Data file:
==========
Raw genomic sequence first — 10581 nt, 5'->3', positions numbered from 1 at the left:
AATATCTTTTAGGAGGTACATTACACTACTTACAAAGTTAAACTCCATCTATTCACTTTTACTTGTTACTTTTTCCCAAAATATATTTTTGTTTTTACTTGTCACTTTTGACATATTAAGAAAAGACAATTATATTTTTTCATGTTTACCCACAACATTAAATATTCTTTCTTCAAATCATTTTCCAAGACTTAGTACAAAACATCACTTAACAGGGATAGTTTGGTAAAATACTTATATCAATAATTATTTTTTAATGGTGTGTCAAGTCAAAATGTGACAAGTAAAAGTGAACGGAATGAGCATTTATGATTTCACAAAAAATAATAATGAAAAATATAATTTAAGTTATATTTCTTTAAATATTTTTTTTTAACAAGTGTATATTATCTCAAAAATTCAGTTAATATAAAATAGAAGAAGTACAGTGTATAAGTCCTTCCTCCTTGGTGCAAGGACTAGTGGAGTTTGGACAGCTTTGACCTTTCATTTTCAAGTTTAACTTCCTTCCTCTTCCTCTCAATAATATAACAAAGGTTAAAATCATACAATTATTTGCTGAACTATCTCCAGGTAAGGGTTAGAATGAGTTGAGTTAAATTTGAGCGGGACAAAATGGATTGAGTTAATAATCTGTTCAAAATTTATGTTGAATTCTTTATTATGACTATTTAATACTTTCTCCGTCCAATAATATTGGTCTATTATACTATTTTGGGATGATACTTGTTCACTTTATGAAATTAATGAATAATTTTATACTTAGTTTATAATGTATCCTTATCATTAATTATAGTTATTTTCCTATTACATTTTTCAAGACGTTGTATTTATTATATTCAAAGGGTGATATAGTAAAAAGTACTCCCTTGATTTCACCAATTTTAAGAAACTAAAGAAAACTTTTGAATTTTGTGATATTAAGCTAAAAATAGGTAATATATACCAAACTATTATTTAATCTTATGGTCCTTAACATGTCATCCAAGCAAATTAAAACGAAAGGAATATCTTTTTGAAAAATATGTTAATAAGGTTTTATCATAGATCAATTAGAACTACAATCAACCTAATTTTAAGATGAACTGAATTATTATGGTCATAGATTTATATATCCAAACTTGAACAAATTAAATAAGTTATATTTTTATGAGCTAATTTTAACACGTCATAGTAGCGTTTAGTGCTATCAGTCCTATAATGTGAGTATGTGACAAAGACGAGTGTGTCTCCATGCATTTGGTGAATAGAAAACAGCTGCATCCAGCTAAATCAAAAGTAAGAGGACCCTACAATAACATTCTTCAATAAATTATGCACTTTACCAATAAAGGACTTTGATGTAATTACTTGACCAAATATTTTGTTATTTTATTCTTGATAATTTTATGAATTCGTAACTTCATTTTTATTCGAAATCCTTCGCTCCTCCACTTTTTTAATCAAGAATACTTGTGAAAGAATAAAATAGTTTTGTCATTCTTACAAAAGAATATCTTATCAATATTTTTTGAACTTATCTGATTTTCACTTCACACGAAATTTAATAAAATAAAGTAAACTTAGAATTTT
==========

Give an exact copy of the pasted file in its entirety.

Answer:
Raw genomic sequence first — 10581 nt, 5'->3', positions numbered from 1 at the left:
AATATCTTTTAGGAGGTACATTACACTACTTACAAAGTTAAACTCCATCTATTCACTTTTACTTGTTACTTTTTCCCAAAATATATTTTTGTTTTTACTTGTCACTTTTGACATATTAAGAAAAGACAATTATATTTTTTCATGTTTACCCACAACATTAAATATTCTTTCTTCAAATCATTTTCCAAGACTTAGTACAAAACATCACTTAACAGGGATAGTTTGGTAAAATACTTATATCAATAATTATTTTTTAATGGTGTGTCAAGTCAAAATGTGACAAGTAAAAGTGAACGGAATGAGCATTTATGATTTCACAAAAAATAATAATGAAAAATATAATTTAAGTTATATTTCTTTAAATATTTTTTTTTAACAAGTGTATATTATCTCAAAAATTCAGTTAATATAAAATAGAAGAAGTACAGTGTATAAGTCCTTCCTCCTTGGTGCAAGGACTAGTGGAGTTTGGACAGCTTTGACCTTTCATTTTCAAGTTTAACTTCCTTCCTCTTCCTCTCAATAATATAACAAAGGTTAAAATCATACAATTATTTGCTGAACTATCTCCAGGTAAGGGTTAGAATGAGTTGAGTTAAATTTGAGCGGGACAAAATGGATTGAGTTAATAATCTGTTCAAAATTTATGTTGAATTCTTTATTATGACTATTTAATACTTTCTCCGTCCAATAATATTGGTCTATTATACTATTTTGGGATGATACTTGTTCACTTTATGAAATTAATGAATAATTTTATACTTAGTTTATAATGTATCCTTATCATTAATTATAGTTATTTTCCTATTACATTTTTCAAGACGTTGTATTTATTATATTCAAAGGGTGATATAGTAAAAAGTACTCCCTTGATTTCACCAATTTTAAGAAACTAAAGAAAACTTTTGAATTTTGTGATATTAAGCTAAAAATAGGTAATATATACCAAACTATTATTTAATCTTATGGTCCTTAACATGTCATCCAAGCAAATTAAAACGAAAGGAATATCTTTTTGAAAAATATGTTAATAAGGTTTTATCATAGATCAATTAGAACTACAATCAACCTAATTTTAAGATGAACTGAATTATTATGGTCATAGATTTATATATCCAAACTTGAACAAATTAAATAAGTTATATTTTTATGAGCTAATTTTAACACGTCATAGTAGCGTTTAGTGCTATCAGTCCTATAATGTGAGTATGTGACAAAGACGAGTGTGTCTCCATGCATTTGGTGAATAGAAAACAGCTGCATCCAGCTAAATCAAAAGTAAGAGGACCCTACAATAACATTCTTCAATAAATTATGCACTTTACCAATAAAGGACTTTGATGTAATTACTTGACCAAATATTTTGTTATTTTATTCTTGATAATTTTATGAATTCGTAACTTCATTTTTATTCGAAATCCTTCGCTCCTCCACTTTTTTAATCAAGAATACTTGTGAAAGAATAAAATAGTTTTGTCATTCTTACAAAAGAATATCTTATCAATATTTTTTGAACTTATCTGATTTTCACTTCACACGAAATTTAATAAAATAAAGTAAACTTAGAATTTT